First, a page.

Learn how to prepare for your song demos.

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11 responses to “Four Demo Tips For Songwriters Who Don’t Play an Instrument”

  1. Hanna Maulseed says:

    awesome thank u cliff

  2. This is so great and useful i love your blog!!

  3. Anthony says:

    Hi Cliff. Thanks for investing your time to provide valuable information about songwriting. Question… Do you agree that artists are expecting to listen to songs in a radio ready format?

  4. Cliff says:

    Hi Anthony,

    My pleasure! And, yes, artists and industry execs expect broadcast quality recordings. It’s the reality of our business.

  5. June price says:

    Thanks Cliff. I know that I am a song writer but trying to convince my band of that is another matter. The guitarist thinks he is a co writer as he works out the instrumentation for the guitar and bass. I bring the lyrics, melody, arrangement, rhythm and chords to the group after I have written a song. I am the singer too so can present the song to the band really well and used to be in an acapella group for ten years. A couple of songs I have not come with the chords simply because I am only a basic guitarist and could not play b (i can now… lots of my songs have a b in them), but most of them are simple enough with only 3 pr 4 chords……we are a blues band. I have been ordered not to say at a gig that I wrote the next song when I was…blah blah or whatever….so I have stopped. The bass player went so far as to announce to a large audience when we were house at our blues club that June writes the lyrics and Andre writes the music! Getting me down. Thanks for listening…

    • Hi June,

      Sorry to hear things have been complicated with your band. Strictly speaking, lyrics and melody ARE the song but bands often help with the arrangements. It sounds like it might be time for more supportive bandmates. Keep it up!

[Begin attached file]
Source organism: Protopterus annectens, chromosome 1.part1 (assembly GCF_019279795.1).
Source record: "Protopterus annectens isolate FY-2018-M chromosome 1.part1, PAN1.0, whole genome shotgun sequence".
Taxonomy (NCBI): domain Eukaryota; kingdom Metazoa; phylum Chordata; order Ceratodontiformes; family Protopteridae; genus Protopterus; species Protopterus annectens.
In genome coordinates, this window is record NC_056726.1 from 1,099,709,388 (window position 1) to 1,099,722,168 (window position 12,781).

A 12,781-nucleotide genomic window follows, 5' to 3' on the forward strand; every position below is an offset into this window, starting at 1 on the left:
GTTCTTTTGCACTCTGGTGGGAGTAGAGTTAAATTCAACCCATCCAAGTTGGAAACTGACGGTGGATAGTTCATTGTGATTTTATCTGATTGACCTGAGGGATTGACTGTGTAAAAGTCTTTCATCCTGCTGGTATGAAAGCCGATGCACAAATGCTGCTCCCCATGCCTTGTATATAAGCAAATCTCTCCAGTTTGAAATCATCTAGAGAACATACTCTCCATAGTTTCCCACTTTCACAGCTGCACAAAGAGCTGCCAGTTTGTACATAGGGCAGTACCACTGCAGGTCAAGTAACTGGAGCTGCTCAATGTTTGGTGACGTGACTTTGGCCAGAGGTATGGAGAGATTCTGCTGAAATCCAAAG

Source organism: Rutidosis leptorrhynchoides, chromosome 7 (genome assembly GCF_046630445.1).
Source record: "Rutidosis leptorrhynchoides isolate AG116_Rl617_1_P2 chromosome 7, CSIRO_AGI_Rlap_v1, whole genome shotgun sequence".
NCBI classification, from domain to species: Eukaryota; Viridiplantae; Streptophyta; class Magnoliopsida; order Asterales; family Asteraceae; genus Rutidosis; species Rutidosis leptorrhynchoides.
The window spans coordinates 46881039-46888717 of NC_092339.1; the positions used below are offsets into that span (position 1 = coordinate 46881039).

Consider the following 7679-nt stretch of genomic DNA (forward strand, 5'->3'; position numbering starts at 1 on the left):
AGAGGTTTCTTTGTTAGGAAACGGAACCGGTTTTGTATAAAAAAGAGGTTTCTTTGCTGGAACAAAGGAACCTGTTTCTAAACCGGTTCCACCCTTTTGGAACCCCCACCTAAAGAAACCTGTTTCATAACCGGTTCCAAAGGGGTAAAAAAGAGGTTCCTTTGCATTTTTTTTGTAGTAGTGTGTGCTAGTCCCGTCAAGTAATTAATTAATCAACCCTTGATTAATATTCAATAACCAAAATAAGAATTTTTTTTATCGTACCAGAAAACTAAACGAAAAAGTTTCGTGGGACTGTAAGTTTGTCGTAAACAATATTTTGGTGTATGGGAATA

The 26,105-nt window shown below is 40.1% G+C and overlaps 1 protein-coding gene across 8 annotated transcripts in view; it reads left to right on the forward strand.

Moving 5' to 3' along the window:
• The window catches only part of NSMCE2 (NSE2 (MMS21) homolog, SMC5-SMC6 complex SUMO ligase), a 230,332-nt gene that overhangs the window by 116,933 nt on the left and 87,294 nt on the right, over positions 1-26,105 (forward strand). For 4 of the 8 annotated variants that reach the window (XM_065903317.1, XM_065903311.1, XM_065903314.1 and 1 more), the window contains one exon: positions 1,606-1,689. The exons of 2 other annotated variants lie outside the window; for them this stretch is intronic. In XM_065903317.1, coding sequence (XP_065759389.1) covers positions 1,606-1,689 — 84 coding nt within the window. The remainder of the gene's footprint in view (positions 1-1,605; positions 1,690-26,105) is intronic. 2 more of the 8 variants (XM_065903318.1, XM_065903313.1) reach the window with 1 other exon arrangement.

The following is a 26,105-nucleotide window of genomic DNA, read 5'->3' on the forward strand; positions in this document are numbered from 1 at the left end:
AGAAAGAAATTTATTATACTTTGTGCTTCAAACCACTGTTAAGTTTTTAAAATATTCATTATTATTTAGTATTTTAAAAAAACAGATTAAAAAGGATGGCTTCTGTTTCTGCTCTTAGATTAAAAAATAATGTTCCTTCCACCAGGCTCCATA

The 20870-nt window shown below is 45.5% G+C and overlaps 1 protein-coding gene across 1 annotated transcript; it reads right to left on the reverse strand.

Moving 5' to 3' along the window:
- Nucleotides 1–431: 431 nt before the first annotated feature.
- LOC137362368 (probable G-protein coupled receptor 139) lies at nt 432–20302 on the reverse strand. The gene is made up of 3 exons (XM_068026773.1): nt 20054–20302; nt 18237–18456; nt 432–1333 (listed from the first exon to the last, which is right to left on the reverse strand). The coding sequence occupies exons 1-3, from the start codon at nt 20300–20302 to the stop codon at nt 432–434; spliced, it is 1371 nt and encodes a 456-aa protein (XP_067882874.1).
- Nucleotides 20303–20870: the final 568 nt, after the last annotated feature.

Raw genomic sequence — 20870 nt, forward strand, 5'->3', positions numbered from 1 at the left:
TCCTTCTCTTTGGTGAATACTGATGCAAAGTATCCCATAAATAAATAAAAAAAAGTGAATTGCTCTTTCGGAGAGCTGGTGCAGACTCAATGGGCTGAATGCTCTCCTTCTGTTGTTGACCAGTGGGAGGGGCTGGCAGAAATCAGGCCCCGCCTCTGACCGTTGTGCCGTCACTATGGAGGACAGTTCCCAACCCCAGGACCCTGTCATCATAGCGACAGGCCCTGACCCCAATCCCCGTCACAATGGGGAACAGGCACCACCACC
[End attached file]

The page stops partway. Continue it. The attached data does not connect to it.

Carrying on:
6. Adam George says:

    Great to have someone with musical knowledge to help people like us (non musicians). When you see my name on something (musical), you’ll know you had a part in it. Thanks for being there.

  7. Bobby Swift says:

    Hi Cliff, great article my friend.
    I am learning to play the acoustic guitar after my trip to Nashville last June and learned at a songwriting conference, we don’t have to be perfect to sing our demos. I am now also finding out the guitar playing is helping my songwriting as melody and chords together bring out more color to the song lyrics. More like a spiritual experience is how I can best describe it going from non-performing songwriter to playing the guitar. I am still learning but picked up enough so far to start building chords for a song and that is so exciting even in my fifties! Thank you for all you share and I can’t wait to go to another of your classes after I get through my second trip to Nashville in June. Bobby

  8. Norman Allan says:


    As always your advice is well-observed and concisely written. Just a thought … Maybe, as a subject you could address the issue that when a songwriter sits down to write something, don’t be discouraged if nothing happens. Hey, the next time the wind will be blowing in a different direction.

    Really appreciate your posts. Thank you.


  9. Dave Hebert says:

    I’m a songwriter who plays a passable acoustic guitar. I’ve always found it difficult to properly present my songs as scratch demos. Some years ago I found “Band In a Box” software from PG Music. It’s a bit pricey but all that’s needed to create a backing track (this works for solo singers as well) is the chords, key and tempo. The user inputs chord names (e.g., F, Amaj7, etc.) in the appropriate bars, then selects a “style” (from hundreds) and the desired instruments to produce an .mp3 backing track for vocals. Dozens of common styles are bundled with the software (more for a fee), many of which (though not all) sound professionally made. You can even select a solo and print notation sheets for each instrument. I’ve occasionally changed the feel of songs completely by experimenting with different styles. Worth looking into, though, admittedly, “for hire” musicians may not appreciate BIAB. (BTW, this is only a personal endorsement – I’m merely a satisfied former customer.)